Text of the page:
Virginia Attorney General Ken Cuccinelli II (R) and former Democratic National Committee chairman Terry McAuliffe debated a third time Thursday night, giving voters one final chance to see the two candidates side by side before heading to the polls in under two weeks.
So what were the most important takeaways from the hour-long showdown hosted by Virginia Tech and and WDBJ? Here are the five biggest things we spotted:
1. Cuccinelli needed a big moment to shift the tide. He didn't get one. Poll after poll has shown McAuliffe with between a seven and 10-point lead. Democrats have been winning the ad spending battle. And Cuccinelli couldn't win the endorsement of the reliably conservative Richmond Times-Dispatch editorial board. In short, just about everything has been trending McAuliffe in recent weeks, meaning Cuccinelli needed to turn the tide in a big way Thursday night. But he didn't do it. Both candidates went on the offensive, with McAuliffe slamming Cuccinelli as out of the mainstream and unwilling to compromise while the Republican parried with charges that McAuliffe has no substantive policy ideas. But none of the attacks derailed either candidate. And neither candidate committed any huge gaffes, either. Cuccinelli is running out of time to make a comeback and Team McAuliffe has to be breathing a sigh of relief after their candidate survived a plum opportunity for Cuccinelli to make a big move.
2. Puppy talk. (And why it matters.) The most memorable line of the debate was Cuccinelli's remark that McAuliffe is "all puppy and and no plan." It was part of the Republican's concerted effort to convince voters McAuliffe lacks well-thought out plans for governing. To Cuccinelli's credit, it's a line that will stick in viewers' minds, which is what he wanted. But the question is whether the will be remembered more for its oddness than an indictment of the Democrat.
3. A microcosm of the campaign. The campaign has been chock full of broadsides from both sides. So was the debate. McAuliffe has been hammering Cuccinelli on social issues for months. He continued that Thursday. Cuccinelli has been going after what in his view is McAuliffe's lack of adequate experience and preparation, and he hammered that theme again and again Thursday. If you haven't been paying close attention to the race and want a sense of the tone, watch a replay of the debate and you'll get a pretty good sense of it.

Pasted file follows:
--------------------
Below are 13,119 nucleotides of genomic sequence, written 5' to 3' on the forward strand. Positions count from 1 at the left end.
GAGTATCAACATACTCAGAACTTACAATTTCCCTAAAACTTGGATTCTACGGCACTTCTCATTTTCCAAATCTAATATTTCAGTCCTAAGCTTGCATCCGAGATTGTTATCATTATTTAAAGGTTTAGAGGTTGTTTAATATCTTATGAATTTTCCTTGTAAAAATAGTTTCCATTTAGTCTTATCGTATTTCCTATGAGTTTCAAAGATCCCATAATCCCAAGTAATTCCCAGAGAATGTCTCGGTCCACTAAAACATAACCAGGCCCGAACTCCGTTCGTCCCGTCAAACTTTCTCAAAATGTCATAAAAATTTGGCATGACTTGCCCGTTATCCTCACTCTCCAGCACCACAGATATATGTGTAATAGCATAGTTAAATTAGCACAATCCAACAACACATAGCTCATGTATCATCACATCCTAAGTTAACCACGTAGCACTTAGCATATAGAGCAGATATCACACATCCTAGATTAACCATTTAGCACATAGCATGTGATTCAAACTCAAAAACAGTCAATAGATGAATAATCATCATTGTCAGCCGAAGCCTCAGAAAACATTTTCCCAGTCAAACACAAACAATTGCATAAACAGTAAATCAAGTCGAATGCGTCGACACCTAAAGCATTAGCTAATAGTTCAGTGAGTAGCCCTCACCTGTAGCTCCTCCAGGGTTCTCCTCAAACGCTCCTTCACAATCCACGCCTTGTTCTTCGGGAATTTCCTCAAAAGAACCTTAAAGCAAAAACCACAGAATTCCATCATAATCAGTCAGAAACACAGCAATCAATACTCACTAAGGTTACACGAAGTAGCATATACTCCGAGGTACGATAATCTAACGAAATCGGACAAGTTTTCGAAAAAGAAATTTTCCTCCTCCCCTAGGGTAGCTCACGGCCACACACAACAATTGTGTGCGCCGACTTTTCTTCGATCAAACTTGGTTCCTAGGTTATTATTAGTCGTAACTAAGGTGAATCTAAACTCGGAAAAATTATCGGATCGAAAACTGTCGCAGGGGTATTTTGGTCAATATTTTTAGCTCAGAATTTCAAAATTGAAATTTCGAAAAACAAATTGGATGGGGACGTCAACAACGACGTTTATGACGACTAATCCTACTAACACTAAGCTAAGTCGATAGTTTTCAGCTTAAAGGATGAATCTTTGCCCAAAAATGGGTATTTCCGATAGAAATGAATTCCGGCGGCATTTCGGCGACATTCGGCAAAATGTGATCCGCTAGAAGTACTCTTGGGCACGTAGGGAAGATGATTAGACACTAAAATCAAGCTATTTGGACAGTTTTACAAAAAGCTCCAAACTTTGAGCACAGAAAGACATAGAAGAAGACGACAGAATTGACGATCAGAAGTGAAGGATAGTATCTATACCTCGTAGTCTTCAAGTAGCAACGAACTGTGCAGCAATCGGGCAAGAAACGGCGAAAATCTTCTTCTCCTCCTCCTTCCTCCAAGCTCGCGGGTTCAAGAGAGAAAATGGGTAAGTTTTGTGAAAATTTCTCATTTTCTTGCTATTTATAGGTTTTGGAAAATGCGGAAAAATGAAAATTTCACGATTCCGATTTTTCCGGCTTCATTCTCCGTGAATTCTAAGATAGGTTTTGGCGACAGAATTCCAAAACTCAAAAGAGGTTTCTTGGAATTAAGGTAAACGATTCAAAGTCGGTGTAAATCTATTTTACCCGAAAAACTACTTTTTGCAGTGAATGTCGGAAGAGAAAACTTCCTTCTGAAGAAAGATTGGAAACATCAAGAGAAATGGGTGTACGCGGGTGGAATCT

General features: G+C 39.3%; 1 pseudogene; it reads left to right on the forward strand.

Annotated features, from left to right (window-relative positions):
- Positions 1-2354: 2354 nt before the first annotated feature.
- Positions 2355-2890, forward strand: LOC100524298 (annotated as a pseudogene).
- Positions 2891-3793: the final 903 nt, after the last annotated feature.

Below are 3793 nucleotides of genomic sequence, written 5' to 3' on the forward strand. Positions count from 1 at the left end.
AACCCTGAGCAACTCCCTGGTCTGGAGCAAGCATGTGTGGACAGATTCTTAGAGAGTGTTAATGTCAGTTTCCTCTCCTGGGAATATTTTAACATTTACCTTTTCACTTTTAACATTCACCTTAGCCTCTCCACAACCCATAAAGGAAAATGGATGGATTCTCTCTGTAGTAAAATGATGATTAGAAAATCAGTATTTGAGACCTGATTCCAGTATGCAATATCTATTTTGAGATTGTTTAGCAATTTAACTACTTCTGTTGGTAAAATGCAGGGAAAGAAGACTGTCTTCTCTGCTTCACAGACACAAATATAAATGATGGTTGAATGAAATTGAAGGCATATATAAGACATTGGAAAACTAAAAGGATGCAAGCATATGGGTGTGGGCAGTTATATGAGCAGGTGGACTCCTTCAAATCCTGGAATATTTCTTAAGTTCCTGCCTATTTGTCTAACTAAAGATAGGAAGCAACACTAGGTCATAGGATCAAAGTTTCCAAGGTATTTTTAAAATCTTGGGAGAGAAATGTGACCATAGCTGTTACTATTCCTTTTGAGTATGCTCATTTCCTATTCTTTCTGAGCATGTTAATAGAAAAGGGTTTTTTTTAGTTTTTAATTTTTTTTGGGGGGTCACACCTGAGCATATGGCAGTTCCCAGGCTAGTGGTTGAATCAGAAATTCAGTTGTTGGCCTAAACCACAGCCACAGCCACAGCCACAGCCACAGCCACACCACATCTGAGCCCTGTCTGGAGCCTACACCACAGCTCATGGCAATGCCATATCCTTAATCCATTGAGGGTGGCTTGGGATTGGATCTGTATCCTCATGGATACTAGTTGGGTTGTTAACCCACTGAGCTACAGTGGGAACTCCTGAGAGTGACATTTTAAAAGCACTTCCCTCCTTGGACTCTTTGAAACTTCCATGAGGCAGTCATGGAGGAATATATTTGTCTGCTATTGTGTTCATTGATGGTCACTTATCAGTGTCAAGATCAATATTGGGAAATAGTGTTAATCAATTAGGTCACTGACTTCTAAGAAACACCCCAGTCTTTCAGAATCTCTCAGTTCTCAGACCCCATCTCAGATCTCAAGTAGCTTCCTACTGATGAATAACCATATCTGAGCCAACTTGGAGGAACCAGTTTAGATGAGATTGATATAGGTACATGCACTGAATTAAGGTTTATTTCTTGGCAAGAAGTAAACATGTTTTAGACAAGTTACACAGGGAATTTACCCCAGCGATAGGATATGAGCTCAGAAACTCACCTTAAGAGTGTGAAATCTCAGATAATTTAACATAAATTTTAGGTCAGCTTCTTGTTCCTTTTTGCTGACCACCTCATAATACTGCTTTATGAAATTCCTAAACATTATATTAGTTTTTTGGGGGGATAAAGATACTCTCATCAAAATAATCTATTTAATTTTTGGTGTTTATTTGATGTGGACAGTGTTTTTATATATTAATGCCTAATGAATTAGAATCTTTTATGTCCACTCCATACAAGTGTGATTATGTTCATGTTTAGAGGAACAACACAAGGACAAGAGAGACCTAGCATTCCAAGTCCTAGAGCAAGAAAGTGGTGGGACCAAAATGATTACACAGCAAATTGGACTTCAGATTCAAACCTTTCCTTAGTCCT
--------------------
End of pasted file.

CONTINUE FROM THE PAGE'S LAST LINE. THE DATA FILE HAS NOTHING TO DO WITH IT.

4. The Robert Sarvis effect. The Libertarian Party candidate didn't poll well enough to qualify for the debate, but he wasn't a forgotten man Thursday. Cuccinelli not-so-subtly reminded viewers that he was endorsed by Ron Paul, a hero of libertarians. McAuliffe exhibited no animosity toward the third-party candidate, saying he would have debated him. Sarvis is a bigger complication for Cuccinelli, even as both candidates are making a play to steal away his supporters. The latest Quinnipiac University poll showed Sarvis carrying 11 percent of Republicans, compared to just two percent of Democrats. If Cuccinelli can't bring more Republican voters home by Nov. 5, it's hard to see him having much of a chance.
5. Washington vs. Washington. The debate reinforced each national party's biggest weakness right now. McAuliffe went after Cuccinelli over his refusal "to say whether he supported reopening government," a reference to the government shutdown showdown in Congress that was a political disaster for Republicans. Cuccinelli tied McAuliffe to Obamacare, the national health-care law that has been plagued by a problematic rollout. The outcome of the race probably isn't going to pivot on national issues, but as both sides continue to try to link the other one to national Republicans and Democrats, they will do so on familiar ground to observers of the national political debate.
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"For presidents, link between the power to fire and their inclination to do so can be tenuous" -- Scott Wilson, Washington Post
"Inside the Messy but Moneyed Republican Plan to Neutralize the Tea Party" -- Beth Reinhard, National Journal
"Former NSA chief learns the other side of eavesdropping thanks to a Twitter user" -- Brian Fung, Washington Post